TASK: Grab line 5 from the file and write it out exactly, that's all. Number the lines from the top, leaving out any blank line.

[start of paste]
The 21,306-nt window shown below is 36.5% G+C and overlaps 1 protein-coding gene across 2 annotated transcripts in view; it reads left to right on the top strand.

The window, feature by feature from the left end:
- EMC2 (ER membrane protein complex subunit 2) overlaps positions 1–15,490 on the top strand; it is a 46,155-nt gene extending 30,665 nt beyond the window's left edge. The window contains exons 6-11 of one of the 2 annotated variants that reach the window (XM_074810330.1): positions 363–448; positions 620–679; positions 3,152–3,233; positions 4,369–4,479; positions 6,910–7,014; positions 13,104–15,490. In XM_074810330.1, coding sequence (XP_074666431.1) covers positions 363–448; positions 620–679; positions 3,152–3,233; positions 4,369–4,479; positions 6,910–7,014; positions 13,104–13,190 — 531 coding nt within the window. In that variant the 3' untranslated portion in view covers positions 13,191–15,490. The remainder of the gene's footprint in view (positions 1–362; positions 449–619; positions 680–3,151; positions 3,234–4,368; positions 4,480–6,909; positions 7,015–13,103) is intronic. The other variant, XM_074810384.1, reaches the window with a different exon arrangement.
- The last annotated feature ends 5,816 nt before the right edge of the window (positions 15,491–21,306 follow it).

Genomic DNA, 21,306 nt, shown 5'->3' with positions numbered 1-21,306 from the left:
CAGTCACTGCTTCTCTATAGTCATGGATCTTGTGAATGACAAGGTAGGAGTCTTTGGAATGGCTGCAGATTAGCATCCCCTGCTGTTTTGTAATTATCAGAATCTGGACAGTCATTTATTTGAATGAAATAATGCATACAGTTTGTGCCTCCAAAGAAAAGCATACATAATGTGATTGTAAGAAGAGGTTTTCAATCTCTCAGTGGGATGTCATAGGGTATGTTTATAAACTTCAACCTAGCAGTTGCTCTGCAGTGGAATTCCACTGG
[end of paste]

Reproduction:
Genomic DNA, 21,306 nt, shown 5'->3' with positions numbered 1-21,306 from the left: